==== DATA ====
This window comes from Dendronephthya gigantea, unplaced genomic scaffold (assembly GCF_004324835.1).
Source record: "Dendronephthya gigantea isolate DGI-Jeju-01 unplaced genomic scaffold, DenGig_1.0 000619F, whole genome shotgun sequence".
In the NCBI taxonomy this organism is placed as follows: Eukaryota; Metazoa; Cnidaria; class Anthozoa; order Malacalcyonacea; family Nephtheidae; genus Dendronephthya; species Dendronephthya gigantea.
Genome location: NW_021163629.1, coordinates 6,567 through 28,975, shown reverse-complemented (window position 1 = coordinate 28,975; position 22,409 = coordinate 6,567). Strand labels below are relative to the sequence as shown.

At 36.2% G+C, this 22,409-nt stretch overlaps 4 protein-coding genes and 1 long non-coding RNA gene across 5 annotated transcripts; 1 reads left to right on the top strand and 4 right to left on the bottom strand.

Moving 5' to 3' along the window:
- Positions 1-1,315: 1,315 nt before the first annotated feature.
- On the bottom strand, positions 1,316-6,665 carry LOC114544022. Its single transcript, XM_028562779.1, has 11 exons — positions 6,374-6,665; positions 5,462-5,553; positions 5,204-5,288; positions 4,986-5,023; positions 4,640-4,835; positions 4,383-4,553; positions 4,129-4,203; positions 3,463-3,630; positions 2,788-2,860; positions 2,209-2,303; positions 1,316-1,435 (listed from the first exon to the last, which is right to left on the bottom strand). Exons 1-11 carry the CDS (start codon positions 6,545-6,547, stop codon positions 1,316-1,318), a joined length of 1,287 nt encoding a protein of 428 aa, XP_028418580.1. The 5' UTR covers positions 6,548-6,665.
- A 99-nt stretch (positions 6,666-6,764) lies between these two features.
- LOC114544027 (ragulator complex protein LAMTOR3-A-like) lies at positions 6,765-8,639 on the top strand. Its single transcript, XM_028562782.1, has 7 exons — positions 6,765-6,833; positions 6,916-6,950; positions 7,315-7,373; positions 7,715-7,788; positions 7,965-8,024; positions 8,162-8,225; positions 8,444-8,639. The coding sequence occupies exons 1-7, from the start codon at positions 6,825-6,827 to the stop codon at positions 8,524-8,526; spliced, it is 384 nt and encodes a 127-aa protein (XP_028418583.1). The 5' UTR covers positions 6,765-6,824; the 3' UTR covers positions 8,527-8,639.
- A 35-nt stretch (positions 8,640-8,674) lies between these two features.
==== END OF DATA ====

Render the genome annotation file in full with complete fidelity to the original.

This window comes from Dendronephthya gigantea, unplaced genomic scaffold (assembly GCF_004324835.1).
Source record: "Dendronephthya gigantea isolate DGI-Jeju-01 unplaced genomic scaffold, DenGig_1.0 000619F, whole genome shotgun sequence".
In the NCBI taxonomy this organism is placed as follows: Eukaryota; Metazoa; Cnidaria; class Anthozoa; order Malacalcyonacea; family Nephtheidae; genus Dendronephthya; species Dendronephthya gigantea.
Genome location: NW_021163629.1, coordinates 6,567 through 28,975, shown reverse-complemented (window position 1 = coordinate 28,975; position 22,409 = coordinate 6,567). Strand labels below are relative to the sequence as shown.

At 36.2% G+C, this 22,409-nt stretch overlaps 4 protein-coding genes and 1 long non-coding RNA gene across 5 annotated transcripts; 1 reads left to right on the top strand and 4 right to left on the bottom strand.

Moving 5' to 3' along the window:
- Positions 1-1,315: 1,315 nt before the first annotated feature.
- On the bottom strand, positions 1,316-6,665 carry LOC114544022. Its single transcript, XM_028562779.1, has 11 exons — positions 6,374-6,665; positions 5,462-5,553; positions 5,204-5,288; positions 4,986-5,023; positions 4,640-4,835; positions 4,383-4,553; positions 4,129-4,203; positions 3,463-3,630; positions 2,788-2,860; positions 2,209-2,303; positions 1,316-1,435 (listed from the first exon to the last, which is right to left on the bottom strand). Exons 1-11 carry the CDS (start codon positions 6,545-6,547, stop codon positions 1,316-1,318), a joined length of 1,287 nt encoding a protein of 428 aa, XP_028418580.1. The 5' UTR covers positions 6,548-6,665.
- A 99-nt stretch (positions 6,666-6,764) lies between these two features.
- LOC114544027 (ragulator complex protein LAMTOR3-A-like) lies at positions 6,765-8,639 on the top strand. Its single transcript, XM_028562782.1, has 7 exons — positions 6,765-6,833; positions 6,916-6,950; positions 7,315-7,373; positions 7,715-7,788; positions 7,965-8,024; positions 8,162-8,225; positions 8,444-8,639. The coding sequence occupies exons 1-7, from the start codon at positions 6,825-6,827 to the stop codon at positions 8,524-8,526; spliced, it is 384 nt and encodes a 127-aa protein (XP_028418583.1). The 5' UTR covers positions 6,765-6,824; the 3' UTR covers positions 8,527-8,639.
- A 35-nt stretch (positions 8,640-8,674) lies between these two features.